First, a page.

When you walk in you’ll be greeted by Mike and his rapid-fire stories, told in a thick Greek accent and punctuated every 30 seconds or so by a spontaneous combustion of laughter and a vigorous slap of his hand on the bar. Mike bought the joint in 1983 when he was a young real estate agent looking to make a quick buck, sensing the business was a good investment after emigrating with just $100 to his name.
The interior consists of little more than a long wooden bar, separating the packaged goods side from the drinkin’ side, plus a few TVs, a row of stools, a pool table, and the well-used scratch-off lotto machine sandwiched between the bar and checkout counter. As with most working-class dives of its ilk, walking into Rite for the first time can be a bit intimidating, as the grizzled old guys who’ve been drinking all day peer up at you from their half-finished pints of Old Style. But the more you come here, the more you become one of them, for better or worse. The protocol is easy to follow: show up, sit down, and order a drink. No matter who you are or who’s after you, you'll be welcome.
While Mike’s done little more than paint and add some flooring since he bought Rite, the rest of Wicker Park has gentrified immensely, becoming one of the most expensive places to live in all of Chicago. “Back then it was a bad neighborhood,” he says of the ‘80s. “There were a lot of drugs, a lot of needles outside, a lot of gangs, a lot of prostitutes.” He even recalls one instance when a man was hacked to death with a machete next door. Instead of cut-rate liquors, he says, “They used to call it 'cut-throat.'”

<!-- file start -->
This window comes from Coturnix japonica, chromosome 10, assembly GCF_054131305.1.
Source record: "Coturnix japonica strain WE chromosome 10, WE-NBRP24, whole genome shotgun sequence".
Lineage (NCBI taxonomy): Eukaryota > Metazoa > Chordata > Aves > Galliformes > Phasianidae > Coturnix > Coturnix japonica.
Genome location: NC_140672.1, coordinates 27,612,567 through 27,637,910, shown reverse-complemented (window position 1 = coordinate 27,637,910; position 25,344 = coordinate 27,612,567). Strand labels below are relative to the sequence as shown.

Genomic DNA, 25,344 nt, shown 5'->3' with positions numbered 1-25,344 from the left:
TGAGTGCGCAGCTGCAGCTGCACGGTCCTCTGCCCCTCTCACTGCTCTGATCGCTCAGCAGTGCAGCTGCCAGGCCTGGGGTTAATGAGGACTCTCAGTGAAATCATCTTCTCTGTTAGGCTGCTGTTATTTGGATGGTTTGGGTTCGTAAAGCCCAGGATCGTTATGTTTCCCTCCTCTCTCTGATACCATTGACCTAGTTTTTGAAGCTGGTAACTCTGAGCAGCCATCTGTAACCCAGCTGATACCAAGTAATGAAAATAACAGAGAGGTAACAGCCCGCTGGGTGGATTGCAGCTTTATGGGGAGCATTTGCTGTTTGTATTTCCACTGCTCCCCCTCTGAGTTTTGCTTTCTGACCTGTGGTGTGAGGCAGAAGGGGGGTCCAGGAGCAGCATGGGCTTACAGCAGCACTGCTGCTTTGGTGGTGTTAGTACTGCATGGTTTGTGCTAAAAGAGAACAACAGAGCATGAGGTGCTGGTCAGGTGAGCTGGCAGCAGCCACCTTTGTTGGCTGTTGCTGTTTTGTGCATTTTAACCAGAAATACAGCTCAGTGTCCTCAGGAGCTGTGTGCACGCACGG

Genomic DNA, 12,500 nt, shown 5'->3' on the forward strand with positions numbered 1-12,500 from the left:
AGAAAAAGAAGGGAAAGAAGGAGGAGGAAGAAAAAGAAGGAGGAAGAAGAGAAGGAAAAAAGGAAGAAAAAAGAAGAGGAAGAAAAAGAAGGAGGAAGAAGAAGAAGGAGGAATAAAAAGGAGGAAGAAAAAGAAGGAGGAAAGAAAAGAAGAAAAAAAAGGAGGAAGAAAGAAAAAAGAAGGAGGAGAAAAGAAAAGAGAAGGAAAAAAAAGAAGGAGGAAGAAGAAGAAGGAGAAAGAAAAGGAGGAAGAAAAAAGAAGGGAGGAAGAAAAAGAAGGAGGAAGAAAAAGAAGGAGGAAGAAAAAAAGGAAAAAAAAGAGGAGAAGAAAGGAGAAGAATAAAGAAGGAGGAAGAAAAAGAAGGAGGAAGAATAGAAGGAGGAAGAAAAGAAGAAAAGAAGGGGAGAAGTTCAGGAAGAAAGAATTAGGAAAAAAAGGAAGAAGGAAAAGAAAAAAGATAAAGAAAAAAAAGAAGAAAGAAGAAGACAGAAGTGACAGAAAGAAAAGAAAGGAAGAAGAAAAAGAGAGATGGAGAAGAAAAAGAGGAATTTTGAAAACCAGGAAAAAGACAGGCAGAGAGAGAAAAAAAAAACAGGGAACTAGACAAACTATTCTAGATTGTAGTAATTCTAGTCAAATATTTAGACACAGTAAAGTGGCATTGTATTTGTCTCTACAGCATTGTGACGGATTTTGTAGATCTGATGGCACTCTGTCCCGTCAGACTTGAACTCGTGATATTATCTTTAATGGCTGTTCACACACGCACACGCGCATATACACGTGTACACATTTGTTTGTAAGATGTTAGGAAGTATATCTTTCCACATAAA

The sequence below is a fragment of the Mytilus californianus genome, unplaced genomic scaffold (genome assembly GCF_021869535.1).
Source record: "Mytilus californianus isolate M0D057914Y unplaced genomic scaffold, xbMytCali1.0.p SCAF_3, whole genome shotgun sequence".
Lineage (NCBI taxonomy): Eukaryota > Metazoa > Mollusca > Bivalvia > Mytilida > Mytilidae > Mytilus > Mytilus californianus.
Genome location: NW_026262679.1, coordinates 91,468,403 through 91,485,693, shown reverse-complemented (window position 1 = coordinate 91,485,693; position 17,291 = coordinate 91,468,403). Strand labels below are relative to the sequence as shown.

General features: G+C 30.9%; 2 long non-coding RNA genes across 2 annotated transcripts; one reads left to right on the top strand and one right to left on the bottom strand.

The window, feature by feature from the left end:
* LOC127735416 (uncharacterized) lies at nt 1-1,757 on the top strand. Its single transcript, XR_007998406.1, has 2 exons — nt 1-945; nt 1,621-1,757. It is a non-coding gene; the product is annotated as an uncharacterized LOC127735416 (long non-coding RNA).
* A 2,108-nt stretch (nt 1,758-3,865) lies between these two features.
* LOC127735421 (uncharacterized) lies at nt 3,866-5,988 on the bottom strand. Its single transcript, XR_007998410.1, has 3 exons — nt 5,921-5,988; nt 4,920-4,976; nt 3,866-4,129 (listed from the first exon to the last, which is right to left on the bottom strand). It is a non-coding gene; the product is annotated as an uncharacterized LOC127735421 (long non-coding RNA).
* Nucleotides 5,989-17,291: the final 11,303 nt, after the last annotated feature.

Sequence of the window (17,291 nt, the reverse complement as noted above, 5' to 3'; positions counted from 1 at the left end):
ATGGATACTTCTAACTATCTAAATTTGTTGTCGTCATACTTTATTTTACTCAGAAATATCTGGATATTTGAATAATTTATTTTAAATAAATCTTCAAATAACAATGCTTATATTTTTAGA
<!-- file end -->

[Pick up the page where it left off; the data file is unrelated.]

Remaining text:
He isn’t shy about disclosing the fact that he has three guns, but the scene these days is much safer -- as opposed to when the cops came by looking for a Rite regular who’d cut up his girlfriend and stashed her remains in a fridge. And while it’s been decades since Wicker Park enjoyed its peak cool status in the early- to mid-‘90s as home to bands like Smashing Pumpkins, Liz Phair, and Urge Overkill, the area around the Division Street strip still clings to some old-school dives like Rite. Rainbo, Phyllis’, Gold Star, Innertown Pub, and Zakopane all help retain the neighborhood’s history despite the gitzy new digs constantly springing up all around them.
“Now, there a lot of young people, a lot of yuppies,” Mike says of the Rite clientele. “They like coming here.” The appeal, he says, is the place offers them a different vibe than newer bars on the block like Anthem and Bangers & Lace. His prices don’t hurt, either -- a $4 shot at Rite would cost “$7 or $8 across the street.”